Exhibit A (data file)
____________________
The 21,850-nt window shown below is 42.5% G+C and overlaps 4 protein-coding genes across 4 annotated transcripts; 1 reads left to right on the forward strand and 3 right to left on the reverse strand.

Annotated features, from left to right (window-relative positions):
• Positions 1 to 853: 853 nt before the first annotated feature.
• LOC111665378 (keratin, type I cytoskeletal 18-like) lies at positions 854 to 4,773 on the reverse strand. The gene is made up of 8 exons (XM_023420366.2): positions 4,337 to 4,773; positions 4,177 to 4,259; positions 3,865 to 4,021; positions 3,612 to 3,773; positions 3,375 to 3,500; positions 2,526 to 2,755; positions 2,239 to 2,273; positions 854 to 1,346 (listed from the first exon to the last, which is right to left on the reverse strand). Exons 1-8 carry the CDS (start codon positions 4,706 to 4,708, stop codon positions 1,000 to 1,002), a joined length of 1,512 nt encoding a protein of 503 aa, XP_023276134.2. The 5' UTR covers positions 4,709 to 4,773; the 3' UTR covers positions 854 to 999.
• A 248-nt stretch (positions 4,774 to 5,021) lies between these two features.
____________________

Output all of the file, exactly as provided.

The 21,850-nt window shown below is 42.5% G+C and overlaps 4 protein-coding genes across 4 annotated transcripts; 1 reads left to right on the forward strand and 3 right to left on the reverse strand.

Annotated features, from left to right (window-relative positions):
• Positions 1 to 853: 853 nt before the first annotated feature.
• LOC111665378 (keratin, type I cytoskeletal 18-like) lies at positions 854 to 4,773 on the reverse strand. The gene is made up of 8 exons (XM_023420366.2): positions 4,337 to 4,773; positions 4,177 to 4,259; positions 3,865 to 4,021; positions 3,612 to 3,773; positions 3,375 to 3,500; positions 2,526 to 2,755; positions 2,239 to 2,273; positions 854 to 1,346 (listed from the first exon to the last, which is right to left on the reverse strand). Exons 1-8 carry the CDS (start codon positions 4,706 to 4,708, stop codon positions 1,000 to 1,002), a joined length of 1,512 nt encoding a protein of 503 aa, XP_023276134.2. The 5' UTR covers positions 4,709 to 4,773; the 3' UTR covers positions 854 to 999.
• A 248-nt stretch (positions 4,774 to 5,021) lies between these two features.